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futimesat - change timestamps of a file relative to a directory file
#include <fcntl.h> /* Definition of AT_* constants */
int futimesat(int dirfd, const char *pathname,
const struct timeval times);
Feature Test Macro Requirements for glibc (see feature_test_macros(7)):
Since glibc 2.10: _XOPEN_SOURCE >= 700 || _POSIX_C_SOURCE >= 200809L
Before glibc 2.10: _ATFILE_SOURCE
This system call is obsolete. Use utimensat(2) instead.
The futimesat() system call operates in exactly the same way as
utimes(2), except for the differences described in this manual page.
If the pathname given in pathname is relative, then it is interpreted
relative to the directory referred to by the file descriptor dirfd
(rather than relative to the current working directory of the calling
process, as is done by utimes(2) for a relative pathname).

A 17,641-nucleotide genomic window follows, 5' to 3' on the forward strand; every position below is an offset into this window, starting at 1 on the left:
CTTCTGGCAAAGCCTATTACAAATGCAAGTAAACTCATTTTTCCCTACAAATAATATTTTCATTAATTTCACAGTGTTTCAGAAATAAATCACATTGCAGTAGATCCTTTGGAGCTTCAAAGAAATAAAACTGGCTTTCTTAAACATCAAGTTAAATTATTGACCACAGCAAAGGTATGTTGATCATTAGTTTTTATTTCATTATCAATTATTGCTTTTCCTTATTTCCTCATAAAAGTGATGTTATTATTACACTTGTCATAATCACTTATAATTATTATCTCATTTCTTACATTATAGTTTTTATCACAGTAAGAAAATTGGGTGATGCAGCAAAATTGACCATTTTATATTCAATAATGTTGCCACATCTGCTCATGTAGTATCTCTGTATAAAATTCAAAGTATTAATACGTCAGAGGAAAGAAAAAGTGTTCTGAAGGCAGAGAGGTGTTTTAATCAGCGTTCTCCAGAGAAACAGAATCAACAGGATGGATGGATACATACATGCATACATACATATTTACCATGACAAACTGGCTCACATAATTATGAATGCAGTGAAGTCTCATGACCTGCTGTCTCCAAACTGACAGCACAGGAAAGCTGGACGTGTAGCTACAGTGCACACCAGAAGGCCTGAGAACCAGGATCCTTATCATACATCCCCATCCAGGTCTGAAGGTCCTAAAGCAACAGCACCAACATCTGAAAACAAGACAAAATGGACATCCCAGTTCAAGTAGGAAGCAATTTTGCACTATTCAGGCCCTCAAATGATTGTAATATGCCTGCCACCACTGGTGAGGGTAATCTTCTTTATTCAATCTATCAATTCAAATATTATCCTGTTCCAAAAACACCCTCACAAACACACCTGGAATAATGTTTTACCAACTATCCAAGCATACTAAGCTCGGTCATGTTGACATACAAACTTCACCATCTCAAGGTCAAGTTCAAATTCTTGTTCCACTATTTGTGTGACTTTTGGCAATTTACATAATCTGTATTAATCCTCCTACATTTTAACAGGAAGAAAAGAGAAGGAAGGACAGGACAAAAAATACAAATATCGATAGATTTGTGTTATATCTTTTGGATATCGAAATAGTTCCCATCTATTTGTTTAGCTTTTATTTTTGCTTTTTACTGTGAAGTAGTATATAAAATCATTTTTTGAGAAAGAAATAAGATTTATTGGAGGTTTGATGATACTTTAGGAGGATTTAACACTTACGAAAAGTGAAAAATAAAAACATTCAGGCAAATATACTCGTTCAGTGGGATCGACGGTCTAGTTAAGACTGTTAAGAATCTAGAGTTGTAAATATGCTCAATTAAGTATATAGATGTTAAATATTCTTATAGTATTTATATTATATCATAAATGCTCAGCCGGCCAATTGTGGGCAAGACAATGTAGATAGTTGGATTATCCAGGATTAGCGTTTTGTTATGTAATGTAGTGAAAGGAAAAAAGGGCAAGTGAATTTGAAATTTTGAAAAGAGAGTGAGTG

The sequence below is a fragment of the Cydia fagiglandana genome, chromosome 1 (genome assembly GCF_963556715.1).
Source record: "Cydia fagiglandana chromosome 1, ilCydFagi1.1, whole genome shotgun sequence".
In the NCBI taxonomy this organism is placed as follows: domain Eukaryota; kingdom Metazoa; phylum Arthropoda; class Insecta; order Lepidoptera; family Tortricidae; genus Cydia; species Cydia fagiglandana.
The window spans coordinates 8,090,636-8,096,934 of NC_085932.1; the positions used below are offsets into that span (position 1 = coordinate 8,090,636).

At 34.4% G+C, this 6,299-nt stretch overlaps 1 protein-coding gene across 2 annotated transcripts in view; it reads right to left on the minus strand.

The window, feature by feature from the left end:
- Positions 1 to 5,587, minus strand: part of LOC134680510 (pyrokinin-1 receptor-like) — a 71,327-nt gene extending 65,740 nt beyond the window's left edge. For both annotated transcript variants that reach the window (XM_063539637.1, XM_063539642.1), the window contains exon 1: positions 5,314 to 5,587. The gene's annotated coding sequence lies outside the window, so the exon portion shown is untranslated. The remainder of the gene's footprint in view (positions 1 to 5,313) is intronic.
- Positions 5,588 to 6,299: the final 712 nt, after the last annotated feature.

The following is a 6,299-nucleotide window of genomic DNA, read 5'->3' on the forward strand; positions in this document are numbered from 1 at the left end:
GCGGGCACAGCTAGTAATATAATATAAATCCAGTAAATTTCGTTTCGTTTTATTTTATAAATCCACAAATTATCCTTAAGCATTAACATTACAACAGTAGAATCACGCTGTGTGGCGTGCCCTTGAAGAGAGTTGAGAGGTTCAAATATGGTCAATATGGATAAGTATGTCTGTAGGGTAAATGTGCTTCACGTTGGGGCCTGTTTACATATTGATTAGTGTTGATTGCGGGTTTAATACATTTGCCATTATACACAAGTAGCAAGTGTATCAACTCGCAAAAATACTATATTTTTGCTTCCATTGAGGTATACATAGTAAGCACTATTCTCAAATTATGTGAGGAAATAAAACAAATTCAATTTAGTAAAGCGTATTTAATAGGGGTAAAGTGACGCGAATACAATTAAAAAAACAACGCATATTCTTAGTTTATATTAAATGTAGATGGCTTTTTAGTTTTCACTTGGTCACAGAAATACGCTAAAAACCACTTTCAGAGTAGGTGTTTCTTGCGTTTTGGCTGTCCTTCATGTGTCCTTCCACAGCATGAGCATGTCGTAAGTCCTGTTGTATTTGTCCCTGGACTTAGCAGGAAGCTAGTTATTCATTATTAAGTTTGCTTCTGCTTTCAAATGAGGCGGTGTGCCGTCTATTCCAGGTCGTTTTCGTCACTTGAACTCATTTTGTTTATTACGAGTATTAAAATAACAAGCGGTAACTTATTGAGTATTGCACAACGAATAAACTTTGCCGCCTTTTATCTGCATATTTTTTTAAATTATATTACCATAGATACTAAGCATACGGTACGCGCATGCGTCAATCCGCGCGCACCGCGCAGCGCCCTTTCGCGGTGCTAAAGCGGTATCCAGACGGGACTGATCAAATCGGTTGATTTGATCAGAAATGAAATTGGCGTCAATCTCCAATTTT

If pathname is relative and dirfd is the special value AT_FDCWD, then
pathname is interpreted relative to the current working directory of
the calling process (like utimes(2)).
If pathname is absolute, then dirfd is ignored.
On success, futimesat() returns a 0. On error, -1 is returned and
errno is set to indicate the error.
The same errors that occur for utimes(2) can also occur for
futimesat(). The following additional errors can occur for
EBADF dirfd is not a valid file descriptor.
pathname is relative and dirfd is a file descriptor referring to
a file other than a directory.
futimesat() was added to Linux in kernel 2.6.16.
This system call is nonstandard. It was implemented from a
specification that was proposed for POSIX.1, but that specification was
replaced by the one for utimensat(2).
A similar system call exists on Solaris.
If pathname is NULL, then the glibc futimesat() wrapper function
updates the times for the file referred to by dirfd.
stat(2), utimensat(2), utimes(2), futimes(3), path_resolution(7)
This page is part of release 3.24 of the Linux man-pages project. A
description of the project, and information about reporting bugs, can
be found at http://www.kernel.org/doc/man-pages/.